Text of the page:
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Discretionary Trust or Family Trust Setup in 5 Easy Steps
Setting up a trust may seem like a headache — but can be achieved through a streamlined process. In this article we’ll break down the trust establishment process.
There are many reasons to set up a trust. Establishing a trust can assist with the management of property and assets, provide for family members, or minimizing the potential of probate. A trust is essentially a legal relationship in which a trustee holds assets on behalf of beneficiaries.
Discretionary trusts, also referred to as “family trusts”, are trusts in which the trustee is given the discretion to decide which beneficiaries will benefit from the trust. In this article, we’ll break down the five steps involved in setting up a family trust in Australia.
What Are the Advantages of Setting up a Trust?
- Discretionary trusts can deliver a wide range of benefits:
- Asset Protection
Assets held by a discretionary trust are held separately to the assets of beneficiaries. This ensures that trust-held assets are protected from creditors should a beneficiary enter bankruptcy or is sued. When setting up a business structure a trust may assist.
- Tax Strategy & Planning
Discretionary trusts are able to assist with tax planning. The overall tax obligation paid by a family assisted by a discretionary trust can be reduced by distributing income or capital to beneficiaries on lower tax marginal rates. Tax can also be reduced by distributing different types of income to trust beneficiaries through a process called “streaming”.
Beneficiaries are able to pay tax at a marginal rate based on income distributed from a trust in each financial year.
- Carry Forward Losses
In specific circumstances discretionary trusts are able to carry forward losses
- Capital Gains Tax Discount
Discretionary trusts benefit from a 50 percent capital gains tax discount on capital gains generated by the disposal of assets if the trust holds these assets for a period greater than 12 months.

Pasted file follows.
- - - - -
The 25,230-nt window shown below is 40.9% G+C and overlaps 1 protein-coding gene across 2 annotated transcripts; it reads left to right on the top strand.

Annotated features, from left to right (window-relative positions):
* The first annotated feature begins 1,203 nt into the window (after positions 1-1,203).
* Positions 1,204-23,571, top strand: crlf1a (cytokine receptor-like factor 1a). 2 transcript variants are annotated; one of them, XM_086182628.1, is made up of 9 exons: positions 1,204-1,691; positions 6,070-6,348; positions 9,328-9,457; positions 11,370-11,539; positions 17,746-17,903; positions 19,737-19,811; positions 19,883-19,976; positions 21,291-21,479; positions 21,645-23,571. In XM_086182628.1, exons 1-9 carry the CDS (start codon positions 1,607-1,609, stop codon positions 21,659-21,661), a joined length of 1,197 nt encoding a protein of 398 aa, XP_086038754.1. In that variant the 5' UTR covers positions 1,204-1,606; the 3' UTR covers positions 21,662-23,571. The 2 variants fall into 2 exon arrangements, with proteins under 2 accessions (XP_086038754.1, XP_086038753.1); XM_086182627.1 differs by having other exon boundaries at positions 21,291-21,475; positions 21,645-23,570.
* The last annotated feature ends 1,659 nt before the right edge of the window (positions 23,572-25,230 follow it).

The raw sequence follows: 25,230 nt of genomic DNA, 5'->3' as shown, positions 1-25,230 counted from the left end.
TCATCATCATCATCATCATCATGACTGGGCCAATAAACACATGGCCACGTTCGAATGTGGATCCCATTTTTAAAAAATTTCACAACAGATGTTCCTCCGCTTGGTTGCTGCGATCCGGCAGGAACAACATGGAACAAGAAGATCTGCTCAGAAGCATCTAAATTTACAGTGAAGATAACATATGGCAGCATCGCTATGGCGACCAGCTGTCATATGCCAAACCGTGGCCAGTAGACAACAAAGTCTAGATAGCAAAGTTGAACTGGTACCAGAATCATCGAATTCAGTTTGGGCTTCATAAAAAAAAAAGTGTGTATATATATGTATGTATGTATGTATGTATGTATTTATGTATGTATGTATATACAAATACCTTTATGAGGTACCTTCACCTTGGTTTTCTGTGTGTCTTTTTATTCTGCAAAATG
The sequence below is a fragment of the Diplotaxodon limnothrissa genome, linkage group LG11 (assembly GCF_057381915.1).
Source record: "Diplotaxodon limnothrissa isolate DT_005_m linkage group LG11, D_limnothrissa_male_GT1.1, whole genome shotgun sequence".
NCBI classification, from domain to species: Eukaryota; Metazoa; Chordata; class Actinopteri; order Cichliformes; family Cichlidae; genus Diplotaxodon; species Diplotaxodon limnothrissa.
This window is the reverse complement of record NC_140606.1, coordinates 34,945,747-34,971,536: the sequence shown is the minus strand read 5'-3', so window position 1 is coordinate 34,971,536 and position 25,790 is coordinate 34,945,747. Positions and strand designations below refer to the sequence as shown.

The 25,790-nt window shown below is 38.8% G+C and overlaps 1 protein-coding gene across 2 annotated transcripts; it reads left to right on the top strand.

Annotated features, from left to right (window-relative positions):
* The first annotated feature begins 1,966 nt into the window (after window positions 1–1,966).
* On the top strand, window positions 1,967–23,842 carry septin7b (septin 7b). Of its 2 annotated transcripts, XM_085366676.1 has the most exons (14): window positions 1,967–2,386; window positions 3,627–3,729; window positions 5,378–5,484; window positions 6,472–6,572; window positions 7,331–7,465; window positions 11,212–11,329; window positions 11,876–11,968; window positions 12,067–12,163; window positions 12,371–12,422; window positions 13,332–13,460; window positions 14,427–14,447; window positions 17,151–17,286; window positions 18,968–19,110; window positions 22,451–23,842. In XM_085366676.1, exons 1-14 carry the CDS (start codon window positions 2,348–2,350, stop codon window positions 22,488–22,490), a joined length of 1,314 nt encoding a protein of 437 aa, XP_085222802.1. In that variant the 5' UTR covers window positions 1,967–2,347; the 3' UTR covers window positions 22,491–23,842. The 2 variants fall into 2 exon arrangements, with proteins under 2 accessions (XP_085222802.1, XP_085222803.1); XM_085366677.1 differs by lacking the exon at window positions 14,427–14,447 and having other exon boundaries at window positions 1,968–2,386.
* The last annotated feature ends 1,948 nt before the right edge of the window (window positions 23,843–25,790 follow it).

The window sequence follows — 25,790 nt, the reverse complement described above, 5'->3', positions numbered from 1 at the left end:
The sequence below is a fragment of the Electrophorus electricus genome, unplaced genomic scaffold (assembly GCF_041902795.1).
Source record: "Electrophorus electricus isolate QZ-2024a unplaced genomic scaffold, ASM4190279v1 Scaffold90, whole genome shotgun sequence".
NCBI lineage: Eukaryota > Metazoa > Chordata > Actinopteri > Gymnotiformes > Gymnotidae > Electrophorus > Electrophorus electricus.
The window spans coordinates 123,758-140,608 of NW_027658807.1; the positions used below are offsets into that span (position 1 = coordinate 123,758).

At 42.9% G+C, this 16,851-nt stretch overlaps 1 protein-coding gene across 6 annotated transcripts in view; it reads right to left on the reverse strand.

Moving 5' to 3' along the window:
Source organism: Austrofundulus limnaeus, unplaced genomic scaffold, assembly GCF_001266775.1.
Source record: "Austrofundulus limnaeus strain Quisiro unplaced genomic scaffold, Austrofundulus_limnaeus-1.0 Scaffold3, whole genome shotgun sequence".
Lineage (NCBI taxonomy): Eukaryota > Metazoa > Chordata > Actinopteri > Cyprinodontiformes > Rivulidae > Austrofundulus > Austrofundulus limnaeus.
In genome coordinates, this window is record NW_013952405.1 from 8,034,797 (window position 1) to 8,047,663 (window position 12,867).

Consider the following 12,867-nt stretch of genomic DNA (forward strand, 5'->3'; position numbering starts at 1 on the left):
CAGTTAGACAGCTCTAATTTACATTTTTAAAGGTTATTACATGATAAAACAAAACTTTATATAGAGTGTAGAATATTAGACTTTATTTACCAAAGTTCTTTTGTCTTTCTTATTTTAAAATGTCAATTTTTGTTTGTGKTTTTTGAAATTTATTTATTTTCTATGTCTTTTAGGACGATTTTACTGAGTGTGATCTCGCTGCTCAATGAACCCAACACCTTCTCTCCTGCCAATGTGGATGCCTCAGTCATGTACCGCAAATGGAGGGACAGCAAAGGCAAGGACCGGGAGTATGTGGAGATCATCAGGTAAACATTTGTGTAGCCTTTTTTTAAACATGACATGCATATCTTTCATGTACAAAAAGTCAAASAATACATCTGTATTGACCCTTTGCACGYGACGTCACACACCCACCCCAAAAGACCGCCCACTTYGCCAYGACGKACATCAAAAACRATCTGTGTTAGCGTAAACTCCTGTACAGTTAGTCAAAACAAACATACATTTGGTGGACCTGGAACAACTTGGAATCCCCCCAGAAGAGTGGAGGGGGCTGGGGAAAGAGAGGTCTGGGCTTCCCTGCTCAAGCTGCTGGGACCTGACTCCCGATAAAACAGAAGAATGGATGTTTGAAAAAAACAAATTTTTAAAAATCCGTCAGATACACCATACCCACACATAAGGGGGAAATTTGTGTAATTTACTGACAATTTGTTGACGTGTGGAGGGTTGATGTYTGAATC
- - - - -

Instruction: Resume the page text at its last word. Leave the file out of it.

How to Set up a Trust
Depending on your personal circumstances, a discretionary trust can help minimize tax obligations and protect your assets. It’s advisable to consult with a tax professional before setting up a trust for your family. The process of setting up a trust is relatively simple, however, and is outlined below:
1. Choose a Trustee
Selecting a trustee is the most important element in establishing a discretionary trust. A trustee is the legal entity or individual responsible for administering a discretionary trust. A trustee will manage a discretionary trust in accordance with the terms outlined in the terms of the trust deed.
A trustee can be a single individual, several individuals, or a private proprietary limited company. In the case of a proprietary limited company trustee, the company is incorporated specifically to function as a trustee.
Incorporating a company can be a complicated and costly process. Setting up a proprietary limited company to act as a trustee minimizes the risk of personal liability in trust administration, however. individual trustees present a higher personal liability risk profile when compared to the directors of a corporate trustee.
Establishing a corporate trustee also minimizes administrative friction when changes in individual trustees impact the registered owner of each trust asset.